Are rape and molestation going to be part and parcel of New Year revelry? New Year is not only marked by illuminations and firecrackers, but drunken brawls, accidents and rapes as well! As the extent of celebration of this global festival has grown, its darker side is exposed more and more. As if Newton’s third law has come into force – for every action there is an equal and opposite reaction! There more the celebrations, the more the untoward incidents, rape being one of them.
It was – and still is – Bangalore which has rocked the country not because of the New Year revelry but the mass molestation happened there. Amid the blame game, it is clear that average Indian mindset too immature and patriarchal to call it a civilised country. May be this land had seen civilisation once upon a time, but we are far from attaining that level again! While there is a growing number of youth who believe in equal rights and respect for men and women, the population of those having least regards for women is growing as well, may be at a faster rate. A large number of the latter are youth, who despite education (formal) failed to realise they have mothers and sisters at home too!
In Meghalaya, there were at least four incidents of rape and molestation around Christmas and New Year. In one of the incidents in Garo Hills, a constable is accused in raping a minor in a party held in a police infiltration check post. There are at least two gang rapes of minors. In one case at Mawryngkneng, around 30 km from Shillong, brother of a traditional chief (headman) is one of the six accused. All these incidents took place amid police searching for an MLA, who had left militancy to join ‘mainstream’, for sexual exploitation of a 14-year-old girl. Even the state home minister’s name is also dragged into the controversy as the sex racket was first busted in a guest house run by his son.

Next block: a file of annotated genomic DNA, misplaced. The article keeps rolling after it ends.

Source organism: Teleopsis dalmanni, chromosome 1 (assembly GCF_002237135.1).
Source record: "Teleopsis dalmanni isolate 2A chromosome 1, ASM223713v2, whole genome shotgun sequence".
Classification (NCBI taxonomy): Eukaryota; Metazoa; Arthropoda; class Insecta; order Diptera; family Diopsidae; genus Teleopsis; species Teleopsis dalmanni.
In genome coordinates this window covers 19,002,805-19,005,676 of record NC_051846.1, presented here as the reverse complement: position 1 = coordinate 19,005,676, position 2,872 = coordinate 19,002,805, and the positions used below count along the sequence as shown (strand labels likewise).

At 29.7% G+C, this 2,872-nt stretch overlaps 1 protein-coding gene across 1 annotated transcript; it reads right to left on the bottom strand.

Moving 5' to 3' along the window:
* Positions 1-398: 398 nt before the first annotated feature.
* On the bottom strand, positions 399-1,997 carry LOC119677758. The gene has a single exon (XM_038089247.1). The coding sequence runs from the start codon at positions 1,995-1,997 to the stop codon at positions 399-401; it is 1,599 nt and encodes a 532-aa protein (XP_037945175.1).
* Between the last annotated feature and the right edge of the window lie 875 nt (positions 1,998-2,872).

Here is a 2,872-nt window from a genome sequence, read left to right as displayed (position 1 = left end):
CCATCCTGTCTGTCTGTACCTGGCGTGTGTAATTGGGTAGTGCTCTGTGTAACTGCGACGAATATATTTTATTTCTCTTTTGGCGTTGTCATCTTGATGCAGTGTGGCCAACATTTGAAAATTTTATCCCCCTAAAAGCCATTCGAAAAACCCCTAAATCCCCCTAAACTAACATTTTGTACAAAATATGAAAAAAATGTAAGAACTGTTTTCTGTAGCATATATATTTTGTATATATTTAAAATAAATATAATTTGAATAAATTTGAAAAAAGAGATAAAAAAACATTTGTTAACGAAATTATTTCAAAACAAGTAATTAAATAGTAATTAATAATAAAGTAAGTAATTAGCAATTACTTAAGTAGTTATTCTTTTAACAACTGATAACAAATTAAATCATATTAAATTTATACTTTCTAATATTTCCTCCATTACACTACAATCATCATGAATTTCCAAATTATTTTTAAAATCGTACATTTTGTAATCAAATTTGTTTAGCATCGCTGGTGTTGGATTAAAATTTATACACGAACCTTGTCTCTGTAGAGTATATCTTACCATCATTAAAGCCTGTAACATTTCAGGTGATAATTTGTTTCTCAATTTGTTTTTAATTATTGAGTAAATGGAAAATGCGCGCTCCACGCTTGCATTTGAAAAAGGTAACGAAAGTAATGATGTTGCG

Meanwhile, another footage of molestation and hooliganism in Delhi on 31st night has hit the headlines. The boys, suspected to be students living in hostels, created such a ruckus that even the policemen on duty had to make good their escape. All this in the name of New Year! These ‘revelers’ want to mark the New Year with something that irritate, disturb, shame, hurt or even kill other people. Celebrations are good, but too much of everything is bad. Perhaps, there is a need to give a relook at various festivities, besides the usual expectation from government authorities to ensure punishment for perpetrators of crimes during such celebrations.
(Published as editorial in The Meghalaya Guardian on January 6, 2017)